Vale Eric (Tim) Herbert Ealey
Eric (Tim) Herbert Ealey – Heard Island – 1949
27-3-1927 to 21-10-2020
Eric Herbert Mitchell ‘Tim’ Ealey was an Australian biologist, known for his contributions to science, the environment and conservation awareness and was the recipient of an Order of Australia.
Ealey wintered on Heard Island in 1949 as a biologist for 14 months doing a survey of the island’s wildlife, and worked for the Antarctic Division in the 1950s. He circumnavigated the Antarctic in the research vessel Discovery 2 conducting marine research, a voyage that lasted 7 months. He received the Antarctic Medal, and Ealey Glacier on Heard was named in his honour.
From his time down south, Tim recalls the following experiences:
“Coming home (on the Discovery 2) was probably the most dangerous period. We had a few serious scrapes against icebergs, glaciers and cliffs during rough weather. We were nearly wrecked in the Ross Sea! Another dangerous moment was (on Heard Island) when I turned my back on a large male elephant seal and turned around just in time to see its tusks coming down upon me! I dived away just in time”.
Max Downes, biologist on Heard Island in 1951, recalls meeting Tim:
“I first heard of ANARE in 1947 when our physics lecturer at Melbourne University, Phil Law, announced during his lecture that he was leaving to go to the Antarctic. During my years at University, I had spent any spare time foraging in the special library located in the basement of the old Zoology building. I remember being very impressed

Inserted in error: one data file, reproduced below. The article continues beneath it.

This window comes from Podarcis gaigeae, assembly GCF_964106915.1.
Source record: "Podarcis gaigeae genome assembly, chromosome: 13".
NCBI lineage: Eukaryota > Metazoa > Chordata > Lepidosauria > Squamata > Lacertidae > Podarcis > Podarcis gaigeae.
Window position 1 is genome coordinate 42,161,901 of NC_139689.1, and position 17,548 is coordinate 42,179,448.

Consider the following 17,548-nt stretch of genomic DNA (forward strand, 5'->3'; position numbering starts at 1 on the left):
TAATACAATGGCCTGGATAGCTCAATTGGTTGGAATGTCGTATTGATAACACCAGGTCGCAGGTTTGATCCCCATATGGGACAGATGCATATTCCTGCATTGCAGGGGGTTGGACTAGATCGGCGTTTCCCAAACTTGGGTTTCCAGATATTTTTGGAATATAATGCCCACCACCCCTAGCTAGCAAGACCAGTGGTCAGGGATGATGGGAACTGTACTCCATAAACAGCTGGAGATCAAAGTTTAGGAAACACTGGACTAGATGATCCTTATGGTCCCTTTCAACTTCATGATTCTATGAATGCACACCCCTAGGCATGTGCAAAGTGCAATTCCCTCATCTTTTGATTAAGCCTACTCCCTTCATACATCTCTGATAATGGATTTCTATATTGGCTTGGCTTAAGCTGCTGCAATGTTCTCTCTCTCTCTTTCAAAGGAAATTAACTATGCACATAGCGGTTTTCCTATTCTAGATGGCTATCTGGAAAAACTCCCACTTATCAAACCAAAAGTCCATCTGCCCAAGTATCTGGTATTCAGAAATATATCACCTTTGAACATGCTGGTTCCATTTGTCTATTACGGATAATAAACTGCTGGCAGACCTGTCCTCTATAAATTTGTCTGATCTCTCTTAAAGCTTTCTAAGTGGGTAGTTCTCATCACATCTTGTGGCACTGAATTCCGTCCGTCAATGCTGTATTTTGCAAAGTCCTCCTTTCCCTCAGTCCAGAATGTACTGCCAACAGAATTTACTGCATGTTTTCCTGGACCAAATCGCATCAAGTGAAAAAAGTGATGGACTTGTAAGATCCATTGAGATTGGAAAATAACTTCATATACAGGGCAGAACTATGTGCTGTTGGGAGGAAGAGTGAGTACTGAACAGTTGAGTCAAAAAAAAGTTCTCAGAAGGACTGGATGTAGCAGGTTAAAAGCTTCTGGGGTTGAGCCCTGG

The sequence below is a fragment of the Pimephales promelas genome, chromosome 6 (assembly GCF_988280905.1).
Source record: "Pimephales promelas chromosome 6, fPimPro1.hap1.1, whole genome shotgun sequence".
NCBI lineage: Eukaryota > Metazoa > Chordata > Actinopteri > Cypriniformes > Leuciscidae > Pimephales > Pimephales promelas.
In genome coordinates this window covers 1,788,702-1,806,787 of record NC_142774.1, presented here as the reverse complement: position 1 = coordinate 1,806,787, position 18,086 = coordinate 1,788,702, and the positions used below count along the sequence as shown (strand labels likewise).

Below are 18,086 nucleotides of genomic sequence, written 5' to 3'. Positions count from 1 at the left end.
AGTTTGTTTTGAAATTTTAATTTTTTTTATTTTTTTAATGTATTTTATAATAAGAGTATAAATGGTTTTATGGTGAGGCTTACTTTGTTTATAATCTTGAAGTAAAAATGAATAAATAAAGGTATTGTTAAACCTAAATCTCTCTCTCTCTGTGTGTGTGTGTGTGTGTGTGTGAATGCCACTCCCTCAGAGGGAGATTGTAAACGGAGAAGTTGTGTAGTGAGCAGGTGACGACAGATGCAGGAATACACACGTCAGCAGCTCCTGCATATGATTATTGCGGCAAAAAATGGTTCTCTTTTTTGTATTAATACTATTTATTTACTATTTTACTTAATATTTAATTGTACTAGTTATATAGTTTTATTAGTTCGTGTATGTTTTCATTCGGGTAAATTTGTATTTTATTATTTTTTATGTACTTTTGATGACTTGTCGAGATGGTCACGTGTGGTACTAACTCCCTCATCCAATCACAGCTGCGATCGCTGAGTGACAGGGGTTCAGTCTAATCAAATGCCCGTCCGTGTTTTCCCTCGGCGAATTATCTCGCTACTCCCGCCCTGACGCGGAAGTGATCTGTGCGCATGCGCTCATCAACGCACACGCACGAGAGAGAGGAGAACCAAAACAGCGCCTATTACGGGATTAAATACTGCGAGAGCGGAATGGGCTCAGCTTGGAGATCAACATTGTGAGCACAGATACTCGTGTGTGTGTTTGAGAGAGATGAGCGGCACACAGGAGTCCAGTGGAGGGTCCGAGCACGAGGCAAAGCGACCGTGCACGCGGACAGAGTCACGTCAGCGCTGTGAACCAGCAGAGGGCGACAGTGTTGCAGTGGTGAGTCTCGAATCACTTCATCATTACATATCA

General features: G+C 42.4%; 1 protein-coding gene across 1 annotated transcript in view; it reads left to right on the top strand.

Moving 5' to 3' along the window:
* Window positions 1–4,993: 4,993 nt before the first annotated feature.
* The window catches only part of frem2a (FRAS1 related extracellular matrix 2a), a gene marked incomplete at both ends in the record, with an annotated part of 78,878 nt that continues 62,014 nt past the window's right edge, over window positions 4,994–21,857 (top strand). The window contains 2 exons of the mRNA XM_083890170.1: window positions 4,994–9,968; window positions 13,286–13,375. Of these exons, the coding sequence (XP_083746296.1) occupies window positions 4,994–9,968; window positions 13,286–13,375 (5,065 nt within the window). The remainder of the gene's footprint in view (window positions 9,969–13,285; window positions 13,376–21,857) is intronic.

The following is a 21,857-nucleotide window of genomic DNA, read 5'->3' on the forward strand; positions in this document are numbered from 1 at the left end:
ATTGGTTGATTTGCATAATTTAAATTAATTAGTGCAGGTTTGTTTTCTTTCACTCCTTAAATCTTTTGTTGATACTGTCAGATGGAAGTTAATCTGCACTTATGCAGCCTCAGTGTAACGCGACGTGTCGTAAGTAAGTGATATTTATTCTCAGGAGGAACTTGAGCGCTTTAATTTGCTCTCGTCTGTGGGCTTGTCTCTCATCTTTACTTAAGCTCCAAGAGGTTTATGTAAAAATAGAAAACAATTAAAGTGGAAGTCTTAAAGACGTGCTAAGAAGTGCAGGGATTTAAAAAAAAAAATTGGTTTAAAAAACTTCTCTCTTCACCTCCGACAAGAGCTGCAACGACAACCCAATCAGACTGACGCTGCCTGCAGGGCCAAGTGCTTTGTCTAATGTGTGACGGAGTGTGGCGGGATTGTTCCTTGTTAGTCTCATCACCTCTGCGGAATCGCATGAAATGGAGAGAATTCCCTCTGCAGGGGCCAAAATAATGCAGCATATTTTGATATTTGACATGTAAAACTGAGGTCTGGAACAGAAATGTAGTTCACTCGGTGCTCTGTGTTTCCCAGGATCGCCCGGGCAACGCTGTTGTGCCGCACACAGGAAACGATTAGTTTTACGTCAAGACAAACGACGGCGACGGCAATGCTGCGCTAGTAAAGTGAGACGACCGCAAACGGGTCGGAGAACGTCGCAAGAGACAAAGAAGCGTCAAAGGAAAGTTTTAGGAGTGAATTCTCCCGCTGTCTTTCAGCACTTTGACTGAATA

by Robert Falla’s report on the birds of the 1929 BANZARE expedition”.
“In late 1950 I was interviewed by Phil Law as to my suitability for Antarctic work; to be one of two biologists on the 1951 ANARE expedition. In early 1951, before leaving for Heard Island, I met Tim Ealey and his predecessor Ron Kenny, both responsible for formulating early ANARE biology work. The 1951-52 biology program at Heard Island by Ken Brown and myself was a follow-up to programs carried out by Tim Ealey and R.G. Chittleborough
in previous years. The field notes recorded on the Island by Ealey and Chittleborough were essential preparation for carrying out the biology program of those early years”.
In 1961 Tim was one of the founder members of the Biology Department at Monash University teaching ecology, where he completed his PhD on a study of kangaroos in the desert interior. He was involved in biological and educational projects in Papua New Guinea, Malaysia and Thailand, receiving international recognition for his works and nationally acknowledged for a program that involved schools in rehabilitation of the environment, particularly mangroves.
Ealey was commemorated in the name of a tiny marsupial, Ningaui timealeyi, he discovered in the Pilbara region of Western Australia. He worked closely with Aboriginal groups in their fight for land rights. He also worked on the monotreme family of Tachyglossidae, the echidnas. He is survived by his wife Laura and daughters Jenny and Wendy.
email received from D. Parer 27 Oct 2020